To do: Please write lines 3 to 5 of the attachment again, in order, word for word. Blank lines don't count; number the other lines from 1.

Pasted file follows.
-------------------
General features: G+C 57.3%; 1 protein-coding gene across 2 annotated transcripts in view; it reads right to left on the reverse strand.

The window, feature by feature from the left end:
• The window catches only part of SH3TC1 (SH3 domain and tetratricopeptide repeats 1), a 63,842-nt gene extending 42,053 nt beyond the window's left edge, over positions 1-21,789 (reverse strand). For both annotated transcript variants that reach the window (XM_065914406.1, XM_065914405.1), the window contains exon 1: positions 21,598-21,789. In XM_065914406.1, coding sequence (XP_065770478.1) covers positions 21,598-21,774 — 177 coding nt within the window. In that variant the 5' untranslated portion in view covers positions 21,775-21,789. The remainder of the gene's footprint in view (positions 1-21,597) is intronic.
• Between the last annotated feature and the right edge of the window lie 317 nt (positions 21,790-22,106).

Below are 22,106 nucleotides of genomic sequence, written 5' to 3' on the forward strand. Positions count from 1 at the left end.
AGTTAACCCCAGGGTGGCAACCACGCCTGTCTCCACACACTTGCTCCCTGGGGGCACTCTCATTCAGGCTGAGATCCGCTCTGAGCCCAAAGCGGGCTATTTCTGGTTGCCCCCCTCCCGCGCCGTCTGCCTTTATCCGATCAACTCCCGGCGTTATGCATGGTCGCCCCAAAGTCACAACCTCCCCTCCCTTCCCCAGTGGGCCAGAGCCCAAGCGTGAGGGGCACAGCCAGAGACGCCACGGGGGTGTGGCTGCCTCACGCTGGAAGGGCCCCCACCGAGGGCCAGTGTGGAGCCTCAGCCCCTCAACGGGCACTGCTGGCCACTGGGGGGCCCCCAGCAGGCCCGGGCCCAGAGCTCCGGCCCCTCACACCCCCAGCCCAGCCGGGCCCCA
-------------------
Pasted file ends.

• The window catches only part of SH3TC1 (SH3 domain and tetratricopeptide repeats 1), a 63,842-nt gene extending 42,053 nt beyond the window's left edge, over positions 1-21,789 (reverse strand). For both annotated transcript variants that reach the window (XM_065914406.1, XM_065914405.1), the window contains exon 1: positions 21,598-21,789. In XM_065914406.1, coding sequence (XP_065770478.1) covers positions 21,598-21,774 — 177 coding nt within the window. In that variant the 5' untranslated portion in view covers positions 21,775-21,789. The remainder of the gene's footprint in view (positions 1-21,597) is intronic.
• Between the last annotated feature and the right edge of the window lie 317 nt (positions 21,790-22,106).

Below are 22,106 nucleotides of genomic sequence, written 5' to 3' on the forward strand. Positions count from 1 at the left end.